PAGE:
Spin is about a journalist who follows a celebrity into rehab to get the inside scoop. I'm often asked what inspired the book, whether it's based on my own experiences or on a real celebrity. The answer to the first question is: no. The answer to the second question is: kind of. And by that I mean that when I got the idea for Spin, it was a busy time on the celebrity rehab circuit. It seemed like celebrities were going in and out of rehab like they were on a circular conveyor belt. And the public's desire for every little detail was insatiable (if the amount of time that Entertainment Tonight etc. spent on the topic is a measure of anything). I remember being both fascinated and repelled by the whole thing. It seemed like some celebrities were playing the rehab card to get attention or get out of trouble when they'd attracted unwanted attention. Others were getting attention because they clearly so badly needed to be in rehab. And what was the public doing? Loving every minute of it. But what made us think that we have a right to know? It's one thing to look at photos of celebrities in their sweatpants shopping at Whole Foods. It's another to know what they're discussing during their most private moments. Rehab's supposed to be anonymous, right? That might be impossible for some celebrities, but they should be allowed as much privacy as possible, shouldn't they?
Well, not according to some, and so, as these ideas circled in my head and I watched - I admit I watched - a phalanx of paparazzi standing outside of yet another rehab facility waiting to take a shot of some young woman in trouble, I said to myself, sarcastically: why don't they just follow her in there? And then I said to myself: what a great idea for a book!
So, who were the celebrities that put this evil thought in my brain? Well ... in no particular order:
Okay, maybe there is some order. Lindsay started crossing the line from a girl who was clearly acting out for the camera (not wearing underwear etc.) to someone who clearly needed help (cue famous photo of her passed out in a hoodie). Sad to say, despite innumerable stints in various facilities she still at the top of the list of celebrities most likely to end up back in rehab. Let's hope she finds one that sticks.
After her marriage to Kevin Federline (or FedEx as he immediately became known) Britney seemed to fall apart before our eyes. She too went the attention getting route of not wearing underwear, but it wasn't until she shaved her head and started driving to gas stations in the middle of the night that - for me at least - her story went from comedy to tragedy. Britney seems to have pulled her life back together, which is great news for her, and especially, her children.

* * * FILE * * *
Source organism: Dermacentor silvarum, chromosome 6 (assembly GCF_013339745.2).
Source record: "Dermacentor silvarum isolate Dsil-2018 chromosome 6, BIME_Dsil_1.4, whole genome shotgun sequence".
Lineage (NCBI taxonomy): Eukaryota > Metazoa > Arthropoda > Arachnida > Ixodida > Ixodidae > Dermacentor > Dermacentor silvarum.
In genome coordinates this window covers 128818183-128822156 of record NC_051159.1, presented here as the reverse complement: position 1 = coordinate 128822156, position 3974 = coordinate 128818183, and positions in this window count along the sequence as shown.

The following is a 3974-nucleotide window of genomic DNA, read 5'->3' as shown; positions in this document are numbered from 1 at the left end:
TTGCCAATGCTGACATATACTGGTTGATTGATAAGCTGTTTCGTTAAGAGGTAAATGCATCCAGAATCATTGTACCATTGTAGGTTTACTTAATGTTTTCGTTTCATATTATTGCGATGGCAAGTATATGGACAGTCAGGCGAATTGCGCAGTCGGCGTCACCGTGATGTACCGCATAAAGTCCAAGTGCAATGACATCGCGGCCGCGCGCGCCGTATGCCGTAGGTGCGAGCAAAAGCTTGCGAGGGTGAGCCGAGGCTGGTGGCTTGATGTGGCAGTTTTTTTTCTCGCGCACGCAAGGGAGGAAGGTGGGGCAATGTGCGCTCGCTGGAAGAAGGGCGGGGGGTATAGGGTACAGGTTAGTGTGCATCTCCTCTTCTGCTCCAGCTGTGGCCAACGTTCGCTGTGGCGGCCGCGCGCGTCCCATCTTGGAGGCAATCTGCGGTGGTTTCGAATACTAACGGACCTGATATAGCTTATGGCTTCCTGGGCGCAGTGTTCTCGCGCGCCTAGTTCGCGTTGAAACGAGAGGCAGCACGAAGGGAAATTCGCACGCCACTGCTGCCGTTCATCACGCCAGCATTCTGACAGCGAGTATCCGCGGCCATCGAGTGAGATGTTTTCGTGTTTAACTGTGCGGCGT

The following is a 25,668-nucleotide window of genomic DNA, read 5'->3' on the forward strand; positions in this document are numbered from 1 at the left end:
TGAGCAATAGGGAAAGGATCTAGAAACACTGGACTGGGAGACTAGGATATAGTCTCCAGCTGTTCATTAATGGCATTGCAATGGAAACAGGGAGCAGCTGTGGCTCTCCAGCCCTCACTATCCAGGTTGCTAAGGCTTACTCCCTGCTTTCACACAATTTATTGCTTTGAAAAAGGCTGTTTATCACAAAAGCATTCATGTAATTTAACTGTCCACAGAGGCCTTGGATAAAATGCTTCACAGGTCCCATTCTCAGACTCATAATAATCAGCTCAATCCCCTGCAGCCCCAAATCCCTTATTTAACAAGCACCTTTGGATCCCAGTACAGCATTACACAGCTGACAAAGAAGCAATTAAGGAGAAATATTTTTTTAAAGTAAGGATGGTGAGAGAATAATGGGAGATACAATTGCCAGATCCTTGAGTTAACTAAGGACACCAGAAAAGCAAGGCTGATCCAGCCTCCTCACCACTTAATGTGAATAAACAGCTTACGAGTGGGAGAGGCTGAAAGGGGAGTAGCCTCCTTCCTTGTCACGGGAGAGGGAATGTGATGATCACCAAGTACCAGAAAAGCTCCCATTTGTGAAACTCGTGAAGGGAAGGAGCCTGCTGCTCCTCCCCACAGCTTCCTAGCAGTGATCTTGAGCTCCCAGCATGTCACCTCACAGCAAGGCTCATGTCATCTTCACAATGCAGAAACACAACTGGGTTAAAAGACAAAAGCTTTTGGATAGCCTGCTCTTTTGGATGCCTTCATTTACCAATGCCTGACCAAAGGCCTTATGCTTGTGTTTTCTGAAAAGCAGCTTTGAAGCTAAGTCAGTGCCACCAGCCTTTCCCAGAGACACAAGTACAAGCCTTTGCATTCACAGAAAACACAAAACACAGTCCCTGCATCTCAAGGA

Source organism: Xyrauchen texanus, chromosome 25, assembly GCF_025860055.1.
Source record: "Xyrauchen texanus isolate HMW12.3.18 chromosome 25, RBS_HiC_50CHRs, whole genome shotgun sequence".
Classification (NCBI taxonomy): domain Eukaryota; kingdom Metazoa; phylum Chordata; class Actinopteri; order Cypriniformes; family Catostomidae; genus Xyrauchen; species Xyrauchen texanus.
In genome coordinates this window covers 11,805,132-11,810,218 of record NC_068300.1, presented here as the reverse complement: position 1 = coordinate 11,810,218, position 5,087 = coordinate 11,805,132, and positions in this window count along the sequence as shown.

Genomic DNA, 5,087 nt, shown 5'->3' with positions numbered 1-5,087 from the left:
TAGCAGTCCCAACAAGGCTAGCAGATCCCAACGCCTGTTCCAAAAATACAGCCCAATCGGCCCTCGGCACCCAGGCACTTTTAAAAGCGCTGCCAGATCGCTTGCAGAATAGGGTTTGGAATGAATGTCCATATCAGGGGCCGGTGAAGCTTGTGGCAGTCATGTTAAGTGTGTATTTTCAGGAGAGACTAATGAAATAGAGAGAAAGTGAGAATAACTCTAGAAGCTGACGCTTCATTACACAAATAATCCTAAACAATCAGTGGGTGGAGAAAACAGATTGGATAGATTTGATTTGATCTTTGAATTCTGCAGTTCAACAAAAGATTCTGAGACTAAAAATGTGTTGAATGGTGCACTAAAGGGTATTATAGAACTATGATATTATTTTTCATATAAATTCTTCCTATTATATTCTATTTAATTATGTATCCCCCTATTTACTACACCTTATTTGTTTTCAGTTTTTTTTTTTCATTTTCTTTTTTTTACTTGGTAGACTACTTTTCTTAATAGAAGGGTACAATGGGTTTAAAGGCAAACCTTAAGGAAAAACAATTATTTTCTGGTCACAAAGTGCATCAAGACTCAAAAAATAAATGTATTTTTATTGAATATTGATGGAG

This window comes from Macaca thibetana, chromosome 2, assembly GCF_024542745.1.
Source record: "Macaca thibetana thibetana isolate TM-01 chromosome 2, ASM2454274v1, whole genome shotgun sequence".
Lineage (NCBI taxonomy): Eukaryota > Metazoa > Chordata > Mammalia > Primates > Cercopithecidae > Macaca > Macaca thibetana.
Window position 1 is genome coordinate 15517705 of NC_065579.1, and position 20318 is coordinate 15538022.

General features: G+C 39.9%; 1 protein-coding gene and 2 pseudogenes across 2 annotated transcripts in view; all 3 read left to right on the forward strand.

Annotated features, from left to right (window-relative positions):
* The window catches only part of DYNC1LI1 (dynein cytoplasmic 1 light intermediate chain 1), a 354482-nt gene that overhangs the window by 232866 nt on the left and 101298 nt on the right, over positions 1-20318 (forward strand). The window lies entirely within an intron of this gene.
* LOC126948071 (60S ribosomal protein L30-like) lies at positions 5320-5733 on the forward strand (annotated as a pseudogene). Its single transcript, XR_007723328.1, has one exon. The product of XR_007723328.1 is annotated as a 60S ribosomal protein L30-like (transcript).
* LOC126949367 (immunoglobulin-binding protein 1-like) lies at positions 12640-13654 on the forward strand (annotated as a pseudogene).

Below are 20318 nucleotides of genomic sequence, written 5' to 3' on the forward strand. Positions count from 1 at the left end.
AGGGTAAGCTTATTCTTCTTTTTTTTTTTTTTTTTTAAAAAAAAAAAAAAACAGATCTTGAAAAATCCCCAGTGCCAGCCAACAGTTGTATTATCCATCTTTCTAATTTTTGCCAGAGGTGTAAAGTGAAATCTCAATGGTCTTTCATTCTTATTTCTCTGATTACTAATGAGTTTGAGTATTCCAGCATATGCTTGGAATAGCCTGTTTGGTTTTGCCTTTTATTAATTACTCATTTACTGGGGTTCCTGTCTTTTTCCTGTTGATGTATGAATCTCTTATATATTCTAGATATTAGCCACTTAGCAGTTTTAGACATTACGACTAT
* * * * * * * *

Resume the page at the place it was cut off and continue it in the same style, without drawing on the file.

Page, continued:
He made us laugh on Seinfeld and then made us cringe with a racist tirade during a "comedy" act. Although he never checked into rehab (as far as I and Wikipedia know, though he did go on a spiritual journey, apparently), he was one of the celebrities that everyone expected to go to rehab. Call it "pulling a Mel Gibson", i.e. do something inappropriate and cover it up/apologize by attending rehab. A "Get out of publicity trouble" card that's starting to wear thin, if you ask me.
His racist tirade to a police officer was blamed on a drinking relapse, which was soon followed by a stint in rehab. Though I'm sure he suffers from the disease, AA wasn't able to rehab his career. There are some sins the public won't forgive.
Recent examples of a newer phenomenon: get caught cheating on your wife and go to rehab for sex addiction. Tiger seemed to take it seriously, but he fell so far from his pristine perch that it's likely going to take a bunch of wins at Augusta to erase the asterisk from his bio. Jesse James... well... he's gone back to being Jesse James.
An obvious inclusion that didn't inspire my book (I'd already written it by then), but did confirm my conclusion that if a celebrity's struggle with their addiction is conducted in public, the public can't help watching (or following his tweets). Until he started that UStream thing. I tuned out about two minutes into that. What's he been up to recently?
He became a celebrity because he wrote a book about rehab. Oh, and that Oprah thing. Anyway, true or not, <em>A Million Little Pieces</em> is one of the more compelling books I've ever read, and gave the world an inside look into what celebrities (and everyone else) go through once they go inside the front gates of a rehabilitation facility. If you haven't read it, you should.
This memoirist is more famous for the tales of his crazy childhood, captured in <em>Running With Scissors,</em> but I personally found his memoir of his battle with alcoholism, <em>Dry</em>, a more measured, insightful read. I saved this one until after I'd written <em>Spin</em>, but it reassured me that I'd (hopefully) gotten some of the details right. <a href="http://commons.wikimedia.org/wiki/File:Augusten_Burroughs_by_David_Shankbone.jpg" target="_hplink"><em>Photo by Wikimedia author David Shankbone</em></a>
I don't watch this show (I swear!) but I still read enough "celebrity" news (sigh) to know that being cast on a reality show because you're kind of a train wreck isn't likely to make you less of a train wreck. Which brings me back to my original question: why don't journalist just follow celebrities into rehab? Because they shouldn't.
As I write this, Heather Locklear has been admitted to a hospital after an apparent drug/alcohol overdose. The story is the most-read on people.com (yeah, okay, I look at it sometimes). If the past is prologue, she'll be on her way to a rehab facility in the near future. And paparazzi will fan out searching for that perfect-this-is-how-she-looked-when-she-entered-rehab shot. The more things change...
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